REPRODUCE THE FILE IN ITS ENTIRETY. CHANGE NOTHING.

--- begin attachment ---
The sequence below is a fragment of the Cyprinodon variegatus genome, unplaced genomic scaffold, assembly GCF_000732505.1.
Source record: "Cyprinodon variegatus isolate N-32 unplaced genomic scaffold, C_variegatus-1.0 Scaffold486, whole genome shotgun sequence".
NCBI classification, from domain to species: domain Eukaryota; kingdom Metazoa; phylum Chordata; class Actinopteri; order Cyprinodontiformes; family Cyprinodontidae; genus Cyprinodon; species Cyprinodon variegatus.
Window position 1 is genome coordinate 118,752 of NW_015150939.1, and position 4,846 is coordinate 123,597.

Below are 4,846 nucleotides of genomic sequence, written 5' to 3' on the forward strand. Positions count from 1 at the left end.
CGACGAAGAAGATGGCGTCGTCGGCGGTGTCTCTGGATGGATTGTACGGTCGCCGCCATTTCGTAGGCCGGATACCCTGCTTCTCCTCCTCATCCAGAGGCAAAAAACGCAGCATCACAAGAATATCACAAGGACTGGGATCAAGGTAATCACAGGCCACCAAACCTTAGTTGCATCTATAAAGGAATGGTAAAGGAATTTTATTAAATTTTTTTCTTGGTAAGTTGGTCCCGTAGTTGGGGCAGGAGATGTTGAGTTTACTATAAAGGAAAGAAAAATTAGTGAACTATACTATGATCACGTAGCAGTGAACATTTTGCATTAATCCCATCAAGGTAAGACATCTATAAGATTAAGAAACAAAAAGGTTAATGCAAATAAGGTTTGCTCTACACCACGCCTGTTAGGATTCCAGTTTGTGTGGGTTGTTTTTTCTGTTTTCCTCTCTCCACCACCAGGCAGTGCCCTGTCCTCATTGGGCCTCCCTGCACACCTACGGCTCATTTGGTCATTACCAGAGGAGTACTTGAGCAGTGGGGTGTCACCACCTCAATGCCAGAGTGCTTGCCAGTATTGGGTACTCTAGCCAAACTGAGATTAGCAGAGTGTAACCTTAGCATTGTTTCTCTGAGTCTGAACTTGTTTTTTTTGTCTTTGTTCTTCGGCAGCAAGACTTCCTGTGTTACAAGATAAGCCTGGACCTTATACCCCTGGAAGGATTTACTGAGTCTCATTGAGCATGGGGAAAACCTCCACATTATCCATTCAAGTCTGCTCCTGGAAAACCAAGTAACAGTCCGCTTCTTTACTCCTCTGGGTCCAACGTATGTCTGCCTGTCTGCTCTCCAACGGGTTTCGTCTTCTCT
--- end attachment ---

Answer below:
The sequence below is a fragment of the Cyprinodon variegatus genome, unplaced genomic scaffold, assembly GCF_000732505.1.
Source record: "Cyprinodon variegatus isolate N-32 unplaced genomic scaffold, C_variegatus-1.0 Scaffold486, whole genome shotgun sequence".
NCBI classification, from domain to species: domain Eukaryota; kingdom Metazoa; phylum Chordata; class Actinopteri; order Cyprinodontiformes; family Cyprinodontidae; genus Cyprinodon; species Cyprinodon variegatus.
Window position 1 is genome coordinate 118,752 of NW_015150939.1, and position 4,846 is coordinate 123,597.

Below are 4,846 nucleotides of genomic sequence, written 5' to 3' on the forward strand. Positions count from 1 at the left end.
CGACGAAGAAGATGGCGTCGTCGGCGGTGTCTCTGGATGGATTGTACGGTCGCCGCCATTTCGTAGGCCGGATACCCTGCTTCTCCTCCTCATCCAGAGGCAAAAAACGCAGCATCACAAGAATATCACAAGGACTGGGATCAAGGTAATCACAGGCCACCAAACCTTAGTTGCATCTATAAAGGAATGGTAAAGGAATTTTATTAAATTTTTTTCTTGGTAAGTTGGTCCCGTAGTTGGGGCAGGAGATGTTGAGTTTACTATAAAGGAAAGAAAAATTAGTGAACTATACTATGATCACGTAGCAGTGAACATTTTGCATTAATCCCATCAAGGTAAGACATCTATAAGATTAAGAAACAAAAAGGTTAATGCAAATAAGGTTTGCTCTACACCACGCCTGTTAGGATTCCAGTTTGTGTGGGTTGTTTTTTCTGTTTTCCTCTCTCCACCACCAGGCAGTGCCCTGTCCTCATTGGGCCTCCCTGCACACCTACGGCTCATTTGGTCATTACCAGAGGAGTACTTGAGCAGTGGGGTGTCACCACCTCAATGCCAGAGTGCTTGCCAGTATTGGGTACTCTAGCCAAACTGAGATTAGCAGAGTGTAACCTTAGCATTGTTTCTCTGAGTCTGAACTTGTTTTTTTTGTCTTTGTTCTTCGGCAGCAAGACTTCCTGTGTTACAAGATAAGCCTGGACCTTATACCCCTGGAAGGATTTACTGAGTCTCATTGAGCATGGGGAAAACCTCCACATTATCCATTCAAGTCTGCTCCTGGAAAACCAAGTAACAGTCCGCTTCTTTACTCCTCTGGGTCCAACGTATGTCTGCCTGTCTGCTCTCCAACGGGTTTCGTCTTCTCT